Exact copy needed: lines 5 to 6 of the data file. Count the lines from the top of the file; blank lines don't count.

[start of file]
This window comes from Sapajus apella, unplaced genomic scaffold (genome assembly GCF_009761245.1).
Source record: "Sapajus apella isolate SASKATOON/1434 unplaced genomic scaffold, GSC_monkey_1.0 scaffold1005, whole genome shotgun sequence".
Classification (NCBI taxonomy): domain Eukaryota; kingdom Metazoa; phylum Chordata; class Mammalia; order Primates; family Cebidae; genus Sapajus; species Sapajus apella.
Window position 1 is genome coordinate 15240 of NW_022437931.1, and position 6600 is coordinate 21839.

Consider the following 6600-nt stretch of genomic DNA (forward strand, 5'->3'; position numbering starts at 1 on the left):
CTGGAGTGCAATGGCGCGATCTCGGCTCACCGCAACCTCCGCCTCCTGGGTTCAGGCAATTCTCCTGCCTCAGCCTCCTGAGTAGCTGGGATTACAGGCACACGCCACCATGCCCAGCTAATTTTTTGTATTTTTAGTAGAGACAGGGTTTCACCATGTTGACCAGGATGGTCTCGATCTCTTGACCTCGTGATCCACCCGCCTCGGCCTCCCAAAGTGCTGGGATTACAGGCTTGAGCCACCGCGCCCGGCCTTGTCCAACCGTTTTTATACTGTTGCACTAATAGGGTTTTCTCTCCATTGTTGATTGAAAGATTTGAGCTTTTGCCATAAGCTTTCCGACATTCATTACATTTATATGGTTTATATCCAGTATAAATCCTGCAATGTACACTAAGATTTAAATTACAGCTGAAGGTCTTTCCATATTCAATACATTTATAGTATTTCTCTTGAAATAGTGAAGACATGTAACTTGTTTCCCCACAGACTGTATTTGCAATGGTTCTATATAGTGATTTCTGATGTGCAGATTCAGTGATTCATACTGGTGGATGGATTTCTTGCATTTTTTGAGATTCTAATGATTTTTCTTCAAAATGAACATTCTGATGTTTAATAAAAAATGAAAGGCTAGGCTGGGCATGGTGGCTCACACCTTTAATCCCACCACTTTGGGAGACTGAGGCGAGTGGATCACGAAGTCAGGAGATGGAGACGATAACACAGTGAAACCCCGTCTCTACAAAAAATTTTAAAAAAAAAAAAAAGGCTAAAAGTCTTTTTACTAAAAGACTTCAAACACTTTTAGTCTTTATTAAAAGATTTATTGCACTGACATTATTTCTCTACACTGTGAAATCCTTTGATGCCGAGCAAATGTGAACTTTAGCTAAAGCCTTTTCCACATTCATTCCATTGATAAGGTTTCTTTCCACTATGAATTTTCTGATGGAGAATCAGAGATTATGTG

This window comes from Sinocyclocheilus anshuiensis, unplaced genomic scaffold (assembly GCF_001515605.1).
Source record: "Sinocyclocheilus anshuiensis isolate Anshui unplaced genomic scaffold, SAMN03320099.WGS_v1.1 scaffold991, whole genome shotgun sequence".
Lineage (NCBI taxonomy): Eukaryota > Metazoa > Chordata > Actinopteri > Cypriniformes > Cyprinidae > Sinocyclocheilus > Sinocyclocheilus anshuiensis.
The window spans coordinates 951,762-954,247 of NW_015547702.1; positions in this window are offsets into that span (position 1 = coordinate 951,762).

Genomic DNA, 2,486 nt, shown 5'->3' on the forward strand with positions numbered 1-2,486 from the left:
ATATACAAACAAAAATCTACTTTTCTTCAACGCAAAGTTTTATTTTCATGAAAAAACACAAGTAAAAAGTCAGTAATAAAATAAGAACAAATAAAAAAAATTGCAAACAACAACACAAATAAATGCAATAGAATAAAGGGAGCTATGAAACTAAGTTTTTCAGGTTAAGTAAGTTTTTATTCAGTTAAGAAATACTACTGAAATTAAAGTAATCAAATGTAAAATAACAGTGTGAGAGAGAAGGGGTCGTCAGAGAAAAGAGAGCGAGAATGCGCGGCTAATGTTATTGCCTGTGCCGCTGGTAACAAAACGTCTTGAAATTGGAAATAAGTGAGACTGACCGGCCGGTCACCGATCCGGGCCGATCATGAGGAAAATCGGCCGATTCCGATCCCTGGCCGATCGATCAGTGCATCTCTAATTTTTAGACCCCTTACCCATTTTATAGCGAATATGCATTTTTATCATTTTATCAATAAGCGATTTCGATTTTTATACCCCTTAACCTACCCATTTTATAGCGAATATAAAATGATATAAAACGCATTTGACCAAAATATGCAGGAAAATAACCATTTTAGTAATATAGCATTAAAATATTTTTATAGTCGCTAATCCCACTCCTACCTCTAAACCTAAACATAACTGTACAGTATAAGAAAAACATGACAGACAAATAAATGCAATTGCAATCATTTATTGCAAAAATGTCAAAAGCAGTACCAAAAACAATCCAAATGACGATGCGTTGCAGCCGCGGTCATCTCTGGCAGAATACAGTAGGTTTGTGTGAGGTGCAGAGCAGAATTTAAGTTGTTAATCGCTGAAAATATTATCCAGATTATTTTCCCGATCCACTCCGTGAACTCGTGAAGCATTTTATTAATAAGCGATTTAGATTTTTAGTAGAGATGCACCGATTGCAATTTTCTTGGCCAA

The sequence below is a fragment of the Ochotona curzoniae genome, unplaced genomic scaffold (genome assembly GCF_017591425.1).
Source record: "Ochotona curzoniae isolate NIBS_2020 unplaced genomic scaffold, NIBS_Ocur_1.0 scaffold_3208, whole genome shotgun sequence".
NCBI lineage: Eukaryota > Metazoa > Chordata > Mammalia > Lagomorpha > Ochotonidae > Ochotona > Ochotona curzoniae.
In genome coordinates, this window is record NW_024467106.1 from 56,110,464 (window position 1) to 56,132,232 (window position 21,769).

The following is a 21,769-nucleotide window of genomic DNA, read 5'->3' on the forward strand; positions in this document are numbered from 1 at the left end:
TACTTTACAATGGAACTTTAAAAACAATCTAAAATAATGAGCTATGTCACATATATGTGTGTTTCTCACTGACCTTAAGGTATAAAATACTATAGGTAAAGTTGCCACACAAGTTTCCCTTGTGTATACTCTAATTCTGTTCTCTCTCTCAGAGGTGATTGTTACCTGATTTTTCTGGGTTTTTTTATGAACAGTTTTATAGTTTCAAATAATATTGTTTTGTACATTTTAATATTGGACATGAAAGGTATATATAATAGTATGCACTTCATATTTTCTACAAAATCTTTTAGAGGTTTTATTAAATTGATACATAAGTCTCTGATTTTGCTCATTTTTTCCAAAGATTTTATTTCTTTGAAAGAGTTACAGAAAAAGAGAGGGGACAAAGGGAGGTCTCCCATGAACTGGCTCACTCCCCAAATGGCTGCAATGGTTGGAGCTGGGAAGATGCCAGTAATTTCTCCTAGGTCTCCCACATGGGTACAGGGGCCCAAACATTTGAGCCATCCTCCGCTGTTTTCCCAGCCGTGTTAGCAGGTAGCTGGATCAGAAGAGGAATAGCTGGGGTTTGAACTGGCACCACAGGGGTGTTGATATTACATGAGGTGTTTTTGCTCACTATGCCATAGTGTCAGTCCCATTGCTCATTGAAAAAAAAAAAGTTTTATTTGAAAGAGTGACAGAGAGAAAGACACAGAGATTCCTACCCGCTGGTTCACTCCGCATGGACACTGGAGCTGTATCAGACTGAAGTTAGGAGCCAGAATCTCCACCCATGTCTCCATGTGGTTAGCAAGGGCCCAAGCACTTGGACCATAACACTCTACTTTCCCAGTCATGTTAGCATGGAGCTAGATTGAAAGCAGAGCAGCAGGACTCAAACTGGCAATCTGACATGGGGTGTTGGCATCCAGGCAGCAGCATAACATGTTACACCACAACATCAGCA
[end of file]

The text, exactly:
Consider the following 6600-nt stretch of genomic DNA (forward strand, 5'->3'; position numbering starts at 1 on the left):
CTGGAGTGCAATGGCGCGATCTCGGCTCACCGCAACCTCCGCCTCCTGGGTTCAGGCAATTCTCCTGCCTCAGCCTCCTGAGTAGCTGGGATTACAGGCACACGCCACCATGCCCAGCTAATTTTTTGTATTTTTAGTAGAGACAGGGTTTCACCATGTTGACCAGGATGGTCTCGATCTCTTGACCTCGTGATCCACCCGCCTCGGCCTCCCAAAGTGCTGGGATTACAGGCTTGAGCCACCGCGCCCGGCCTTGTCCAACCGTTTTTATACTGTTGCACTAATAGGGTTTTCTCTCCATTGTTGATTGAAAGATTTGAGCTTTTGCCATAAGCTTTCCGACATTCATTACATTTATATGGTTTATATCCAGTATAAATCCTGCAATGTACACTAAGATTTAAATTACAGCTGAAGGTCTTTCCATATTCAATACATTTATAGTATTTCTCTTGAAATAGTGAAGACATGTAACTTGTTTCCCCACAGACTGTATTTGCAATGGTTCTATATAGTGATTTCTGATGTGCAGATTCAGTGATTCATACTGGTGGATGGATTTCTTGCATTTTTTGAGATTCTAATGATTTTTCTTCAAAATGAACATTCTGATGTTTAATAAAAAATGAAAGGCTAGGCTGGGCATGGTGGCTCACACCTTTAATCCCACCACTTTGGGAGACTGAGGCGAGTGGATCACGAAGTCAGGAGATGGAGACGATAACACAGTGAAACCCCGTCTCTACAAAAAATTTTAAAAAAAAAAAAAAGGCTAAAAGTCTTTTTACTAAAAGACTTCAAACACTTTTAGTCTTTATTAAAAGATTTATTGCACTGACATTATTTCTCTACACTGTGAAATCCTTTGATGCCGAGCAAATGTGAACTTTAGCTAAAGCCTTTTCCACATTCATTCCATTGATAAGGTTTCTTTCCACTATGAATTTTCTGATGGAGAATCAGAGATTATGTG